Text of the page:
he upholds the orphan and the widow.  (Verses 3-4, 6-7, 9, NRSV.)

Galatians 1:11-24. 

The Epistle readings continue from the letter to the Galatians.   

This letter is the most informative writing we have about the events of Paul’s early career.  (Acts on early Paul is second or third hand at best.  Galatians itself is very direct and under oath, see verse 20.)  Our reading is Paul’s own account, not of the great revelation experience – which we would like so much for him to describe – but of certain of his movements and contacts during his first seventeen years as a believer in Christ. 

The urgent point that leads Paul to recite these events is the divine intervention that caused Paul’s apostolate and that established the gospel for the nations, the gospel that transcended the Jewish torah.  Paul’s gospel is God’s work, not the work of humans.  “The gospel that was proclaimed by me is not of human origin; for I did not receive it from a human source, nor was I taught it, but I received it through a revelation of Jesus Christ” (verses 11-12, NRSV). 

The total letter to the Galatians insists that a new thing has happened.  As with all great movements and institutions in human history, times come when the past structures, forms, and customs have become burdensome, have come to require more effort to sustain than the benefit they provide is worth.  Even if the old forms are retained, in whole or in part, they must be infused with new life, a new power to generate history and not just suffer it. 

That is, there must be reformations, even revolutions, for humankind to continue in creative and flourishing life.  Such a time, Paul announces, has come through the coming and death of Jesus Christ.  The discussions of “justification” and the polarity of law and grace in Galatians are about such a new departure, about such a new advent of life in, or in place of, old ways of being in the world.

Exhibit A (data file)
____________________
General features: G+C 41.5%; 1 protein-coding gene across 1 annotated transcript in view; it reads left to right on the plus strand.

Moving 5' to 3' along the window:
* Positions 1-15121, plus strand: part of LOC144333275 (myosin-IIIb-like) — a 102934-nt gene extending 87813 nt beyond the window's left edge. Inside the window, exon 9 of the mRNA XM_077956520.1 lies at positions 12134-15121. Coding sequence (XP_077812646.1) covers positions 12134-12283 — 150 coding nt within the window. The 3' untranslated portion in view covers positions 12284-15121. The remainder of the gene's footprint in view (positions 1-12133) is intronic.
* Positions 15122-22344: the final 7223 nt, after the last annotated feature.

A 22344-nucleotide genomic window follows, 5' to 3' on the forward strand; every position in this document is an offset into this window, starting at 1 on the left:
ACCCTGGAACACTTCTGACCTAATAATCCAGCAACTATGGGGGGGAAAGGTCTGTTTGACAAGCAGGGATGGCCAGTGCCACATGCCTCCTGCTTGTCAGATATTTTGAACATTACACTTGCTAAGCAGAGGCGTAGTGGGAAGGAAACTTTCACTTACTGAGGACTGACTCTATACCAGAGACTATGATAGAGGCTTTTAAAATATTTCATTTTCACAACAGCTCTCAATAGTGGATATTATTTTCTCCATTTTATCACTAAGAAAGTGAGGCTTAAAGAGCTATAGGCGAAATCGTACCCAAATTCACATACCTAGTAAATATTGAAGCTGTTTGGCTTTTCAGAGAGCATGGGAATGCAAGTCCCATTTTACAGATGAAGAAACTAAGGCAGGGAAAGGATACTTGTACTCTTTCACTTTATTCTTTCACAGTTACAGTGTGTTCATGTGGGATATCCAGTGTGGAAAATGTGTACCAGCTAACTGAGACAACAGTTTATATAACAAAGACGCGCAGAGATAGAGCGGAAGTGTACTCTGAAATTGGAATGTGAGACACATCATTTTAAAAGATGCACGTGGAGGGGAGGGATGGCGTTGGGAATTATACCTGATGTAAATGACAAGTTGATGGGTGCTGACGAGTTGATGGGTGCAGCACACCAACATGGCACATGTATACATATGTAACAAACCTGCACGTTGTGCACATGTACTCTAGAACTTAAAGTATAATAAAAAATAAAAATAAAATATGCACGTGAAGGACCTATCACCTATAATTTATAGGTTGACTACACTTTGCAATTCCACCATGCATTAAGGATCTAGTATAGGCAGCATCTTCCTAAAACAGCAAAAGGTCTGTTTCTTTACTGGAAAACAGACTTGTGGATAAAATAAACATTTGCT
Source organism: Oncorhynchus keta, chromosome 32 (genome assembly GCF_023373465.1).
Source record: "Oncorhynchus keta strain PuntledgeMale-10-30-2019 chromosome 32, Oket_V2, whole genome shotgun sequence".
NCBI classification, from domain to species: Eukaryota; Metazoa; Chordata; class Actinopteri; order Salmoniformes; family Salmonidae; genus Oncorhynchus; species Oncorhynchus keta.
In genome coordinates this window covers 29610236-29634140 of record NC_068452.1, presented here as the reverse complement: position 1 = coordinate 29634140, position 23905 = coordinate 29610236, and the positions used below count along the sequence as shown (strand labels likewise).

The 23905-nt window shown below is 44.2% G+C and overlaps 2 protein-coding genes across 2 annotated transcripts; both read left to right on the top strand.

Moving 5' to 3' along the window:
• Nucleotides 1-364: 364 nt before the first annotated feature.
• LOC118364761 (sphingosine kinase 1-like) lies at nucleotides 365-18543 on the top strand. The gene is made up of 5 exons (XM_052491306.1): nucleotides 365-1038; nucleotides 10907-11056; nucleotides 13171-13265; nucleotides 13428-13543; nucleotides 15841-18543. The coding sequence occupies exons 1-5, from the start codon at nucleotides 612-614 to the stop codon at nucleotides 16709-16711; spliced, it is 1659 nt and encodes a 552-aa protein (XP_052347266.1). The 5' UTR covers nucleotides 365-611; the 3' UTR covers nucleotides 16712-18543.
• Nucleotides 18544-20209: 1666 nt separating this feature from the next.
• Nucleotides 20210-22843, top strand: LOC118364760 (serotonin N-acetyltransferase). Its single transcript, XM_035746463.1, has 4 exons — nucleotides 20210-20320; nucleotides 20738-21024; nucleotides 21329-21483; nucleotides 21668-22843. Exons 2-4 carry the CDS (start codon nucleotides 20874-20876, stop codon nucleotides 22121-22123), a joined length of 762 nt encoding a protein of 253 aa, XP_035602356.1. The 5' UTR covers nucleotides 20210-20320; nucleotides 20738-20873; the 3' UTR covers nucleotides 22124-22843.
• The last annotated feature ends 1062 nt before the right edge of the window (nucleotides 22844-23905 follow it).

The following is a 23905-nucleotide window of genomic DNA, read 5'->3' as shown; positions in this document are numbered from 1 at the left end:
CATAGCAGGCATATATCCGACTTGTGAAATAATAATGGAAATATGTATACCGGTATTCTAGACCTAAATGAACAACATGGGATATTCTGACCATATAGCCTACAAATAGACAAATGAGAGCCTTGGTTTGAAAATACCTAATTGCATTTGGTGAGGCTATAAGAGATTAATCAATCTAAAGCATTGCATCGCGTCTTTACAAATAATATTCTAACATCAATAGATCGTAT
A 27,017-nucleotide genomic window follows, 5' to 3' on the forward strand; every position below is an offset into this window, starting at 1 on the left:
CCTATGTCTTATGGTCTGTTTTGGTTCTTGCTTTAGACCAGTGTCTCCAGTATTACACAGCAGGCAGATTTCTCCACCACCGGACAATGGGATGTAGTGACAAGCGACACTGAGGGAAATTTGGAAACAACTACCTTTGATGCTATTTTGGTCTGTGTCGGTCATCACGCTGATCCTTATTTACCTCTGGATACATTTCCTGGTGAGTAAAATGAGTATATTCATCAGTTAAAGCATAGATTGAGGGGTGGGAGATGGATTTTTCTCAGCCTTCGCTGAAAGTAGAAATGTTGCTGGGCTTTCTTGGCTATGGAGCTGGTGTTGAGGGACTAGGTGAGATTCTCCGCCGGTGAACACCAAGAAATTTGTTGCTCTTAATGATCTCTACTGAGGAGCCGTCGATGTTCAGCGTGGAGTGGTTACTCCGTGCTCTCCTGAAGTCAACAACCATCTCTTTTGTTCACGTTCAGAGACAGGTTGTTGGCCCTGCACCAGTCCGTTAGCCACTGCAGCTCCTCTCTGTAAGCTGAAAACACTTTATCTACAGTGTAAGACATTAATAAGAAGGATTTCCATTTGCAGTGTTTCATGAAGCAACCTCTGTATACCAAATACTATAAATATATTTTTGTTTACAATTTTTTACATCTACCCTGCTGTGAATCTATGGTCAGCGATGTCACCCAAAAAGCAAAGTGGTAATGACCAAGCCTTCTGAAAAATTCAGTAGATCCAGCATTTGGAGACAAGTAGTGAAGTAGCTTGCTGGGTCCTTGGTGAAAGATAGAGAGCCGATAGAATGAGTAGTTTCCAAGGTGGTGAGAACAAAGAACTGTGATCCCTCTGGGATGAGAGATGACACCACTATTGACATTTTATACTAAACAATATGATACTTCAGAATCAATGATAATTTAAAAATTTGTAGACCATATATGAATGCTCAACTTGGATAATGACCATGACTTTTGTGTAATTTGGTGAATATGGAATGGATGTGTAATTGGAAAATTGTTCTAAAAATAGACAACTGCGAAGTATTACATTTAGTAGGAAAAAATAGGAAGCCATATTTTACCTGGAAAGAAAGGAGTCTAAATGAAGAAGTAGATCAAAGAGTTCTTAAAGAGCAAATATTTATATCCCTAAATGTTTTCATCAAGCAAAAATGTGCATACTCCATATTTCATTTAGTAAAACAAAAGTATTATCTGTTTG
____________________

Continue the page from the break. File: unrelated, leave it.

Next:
Luke 7:11-17. 

The Gospel reading is a twin to the prophetic reading.  A widow whose only son has died receives him back from death through the care of a holy man.  In a world that would normally know only a funeral, a divine intervention occurs and life continues because of a radically new possibility. 

The story set in the Galilean village of Nain is told only by Luke.  It follows the story of healing the servant of the Roman centurion in Capernaum, and this next episode takes Jesus to yet another Galilean town.  Unlike the prophetic story of Elijah raising the widow’s son, this is not set in foreign territory, but also, Jesus had no prior contact with this widow so he is not somehow responsible for the family, as Elijah was in Zarephath. 

In part, Luke has put this story here because of the episode that follows in Luke’s narrative.  When Jesus reported to John the Baptist the marvelous things happening in this messianic dawn (7:18-23), the list includes “the dead are raised” (7:22).  The Nain story documents that “sign” of God’s intervention in the present age.  As the dead were raised when God acted powerfully in old times, so now, in the dawn of a new time of God’s rule, even the dead are raised!  (The material surrounding the widow of Nain story – the Centurion before and the report to the Baptist after – are from the Q source; see Matthew 8:5-13 and 11:2-6.) 

Perhaps more to the point, the Nain story emphasizes Jesus’ compassion.  Coming upon the funeral with no prior connection (that we are told of), Jesus “had compassion for her and said to her, ‘Do not weep.’” (verse 13).  As life is going on its ordinary tragic way, a compassionate one intervenes and a whole new life possibility begins.